3. If the league intends to punish supporters for incidents at games, work directly with the leadership of the affected supporters' group first and give them an opportunity to appeal, rather than simply announcing an open-ended ban.

Banning flags, banners, and drums will do nothing to further the goal we both share: creating the best possible atmosphere in every American and Canadian stadium. No amount of heavy-handed bans and restrictive security measures will stop someone from throwing something on the field. That is an element that we must work together to eliminate. Work with us, not against us. Only by working with your supporters, instead of against them, will we build a relationship of mutual trust & respect and accomplish our common goals.


The Independent Supporters Council

cc: Evan Dabby, Jon Radke, Brent Delgado, Art Castro, Christoph Schoenbeck

ISC Contact: Jimi Butler, ISC liaison to MLS - 202-549-6123 - This email address is being protected from spam bots, you need Javascript enabled to view it

Texian Army Rebukes MLS for Sanctions Against Dynamo Supporters
Thursday, 01 March 2012

On Monday, Major League Soccer (MLS) announced the suspension of supporters privileges (flags, banners, drums, etc.) for Houston Dynamo supporters groups for at least eight away games in 2012. As one of the affected groups, Texian Army feels that the sanctions are unnecessarily harsh and intended to be retaliatory against all Dynamo supporters -- our most loyal and passionate fans.

To be clear, Texian Army does not condone throwing of objects on to the field or any acts of violence against stadium personnel. Following MLS Cup, Texian Army has been working with other Houston Dynamo supporters groups to make the transition from Robertson Stadium to BBVA Compass Stadium. Part of that effort focuses on communication between our groups' leadership and with unaffiliated supporters that stand with us at home and on the road. Better communication of league and supporters group policies could have mitigated the incidents at Home Depot Center at MLS Cup.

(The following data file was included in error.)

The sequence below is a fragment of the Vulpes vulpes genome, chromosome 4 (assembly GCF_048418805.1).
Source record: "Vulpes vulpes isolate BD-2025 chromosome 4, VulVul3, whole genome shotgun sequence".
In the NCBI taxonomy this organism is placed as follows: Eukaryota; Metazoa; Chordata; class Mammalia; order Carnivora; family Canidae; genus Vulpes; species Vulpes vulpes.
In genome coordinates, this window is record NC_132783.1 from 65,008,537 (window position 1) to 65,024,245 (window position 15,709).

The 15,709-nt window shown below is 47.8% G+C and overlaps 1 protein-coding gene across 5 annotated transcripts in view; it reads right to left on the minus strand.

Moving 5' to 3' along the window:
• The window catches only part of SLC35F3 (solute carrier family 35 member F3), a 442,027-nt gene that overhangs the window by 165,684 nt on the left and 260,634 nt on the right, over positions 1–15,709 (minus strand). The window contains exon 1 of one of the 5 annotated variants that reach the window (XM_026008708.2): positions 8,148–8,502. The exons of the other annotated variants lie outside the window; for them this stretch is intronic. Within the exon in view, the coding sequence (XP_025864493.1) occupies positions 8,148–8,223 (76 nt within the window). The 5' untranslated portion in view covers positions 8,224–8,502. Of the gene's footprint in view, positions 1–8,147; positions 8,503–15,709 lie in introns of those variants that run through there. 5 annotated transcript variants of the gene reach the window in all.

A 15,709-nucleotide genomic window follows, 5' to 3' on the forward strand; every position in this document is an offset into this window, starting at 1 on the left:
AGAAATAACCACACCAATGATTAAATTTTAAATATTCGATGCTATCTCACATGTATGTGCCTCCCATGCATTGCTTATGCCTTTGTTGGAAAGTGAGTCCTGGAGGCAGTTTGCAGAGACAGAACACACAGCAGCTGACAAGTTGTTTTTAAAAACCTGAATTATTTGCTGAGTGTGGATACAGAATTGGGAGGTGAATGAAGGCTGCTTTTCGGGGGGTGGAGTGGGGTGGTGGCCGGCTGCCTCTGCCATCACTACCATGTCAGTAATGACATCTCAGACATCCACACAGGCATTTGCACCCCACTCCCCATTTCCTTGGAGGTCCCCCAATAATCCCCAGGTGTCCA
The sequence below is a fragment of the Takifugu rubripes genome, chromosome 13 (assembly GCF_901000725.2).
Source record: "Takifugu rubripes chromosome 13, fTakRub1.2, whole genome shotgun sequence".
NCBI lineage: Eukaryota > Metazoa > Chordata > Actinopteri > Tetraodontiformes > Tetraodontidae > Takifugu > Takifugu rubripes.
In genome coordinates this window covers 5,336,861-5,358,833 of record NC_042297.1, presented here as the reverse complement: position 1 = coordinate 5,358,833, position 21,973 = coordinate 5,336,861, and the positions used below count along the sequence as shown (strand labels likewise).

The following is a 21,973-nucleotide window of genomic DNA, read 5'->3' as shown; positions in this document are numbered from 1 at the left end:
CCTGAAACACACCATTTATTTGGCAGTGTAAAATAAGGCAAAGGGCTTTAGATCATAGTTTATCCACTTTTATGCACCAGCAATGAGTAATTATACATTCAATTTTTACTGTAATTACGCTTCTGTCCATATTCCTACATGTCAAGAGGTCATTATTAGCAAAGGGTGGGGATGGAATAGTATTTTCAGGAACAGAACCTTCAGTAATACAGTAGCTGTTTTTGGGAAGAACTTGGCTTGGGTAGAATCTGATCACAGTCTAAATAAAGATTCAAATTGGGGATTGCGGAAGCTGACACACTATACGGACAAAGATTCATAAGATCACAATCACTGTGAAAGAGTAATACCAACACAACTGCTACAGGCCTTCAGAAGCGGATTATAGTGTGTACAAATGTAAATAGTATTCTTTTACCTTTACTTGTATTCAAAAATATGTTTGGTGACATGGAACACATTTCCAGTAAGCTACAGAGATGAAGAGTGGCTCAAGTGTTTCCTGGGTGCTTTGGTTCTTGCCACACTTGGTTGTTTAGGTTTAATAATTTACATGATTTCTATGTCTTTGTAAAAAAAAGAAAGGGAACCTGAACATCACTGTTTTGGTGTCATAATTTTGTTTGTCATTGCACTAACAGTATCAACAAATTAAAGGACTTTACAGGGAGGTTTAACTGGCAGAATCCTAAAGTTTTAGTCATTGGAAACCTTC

To that end, Dynamo supporters groups have made major steps towards establishing an umbrella supporters union and charter that lays out expectations in the supporters section and potential consequences for violating standards and procedures.

One of the challenges the Texian Army and other supporters groups face is that there are no established consequences at the league level with MLS. To our knowledge, this is the first case in which sanctions have been assessed by the league on a team's supporters as a whole.

Several individuals who attended MLS Cup were individually identified by the Dynamo and have been assessed bans ranging from one-half to all of the 2012 MLS season at BBVA Compass. Despite these bans on individuals for misconduct, MLS has chosen to assess restrictions on all Dynamo supporters groups (Texian Army, El Batallon, La Bateria, and Brickwall Firm) as a whole.

To confound the situation, because of how tickets were sold for MLS Cup, there were many unaffiliated supporters mixed in with officially recognized Dynamo supporters groups. Word of mouth reports from supporters in attendance recount witnessing smoke bombs ignited and items thrown on to the field by unaffiliated supporters. This raises serious questions about the validity of MLS punishing established supporters groups for misconduct.

We are also concerned with an apparent lack of consistency in holding groups accountable. Its a well known fact that there have been numerous instances in MLS of home and traveling supporters igniting smoke bombs, throwing objects onto the field, and using obscene language & gestures. Again, while we do not condone these behaviors, we question why the league has chosen now to take punitive measures against a team's supporters groups as a whole.

MLS contacted Dynamo supporters groups after MLS Cup and knew of our efforts to educate our supporters on conduct and supporters groups plans to establish a supporters union with a code of conduct. Unfortunately the league imposed these sanctions without any further dialogue with Dynamo supporters groups. Furthermore, following the announcement, an MLS official informed us that there is no clear appeals process for these sanctions on Dynamo supporters groups.

These sanctions by MLS serve only to harm the Texian Army and other Dynamo supporters groups at a time when the team needs them the most -- on the road. We feel it also sets a dangerous precedent when the league imposes sanctions against all supporters groups of a team because of the actions of a select group of individuals. We call for further dialogue on this issue and hope that the league will reassess its decision to sanction Dynamo supporters groups.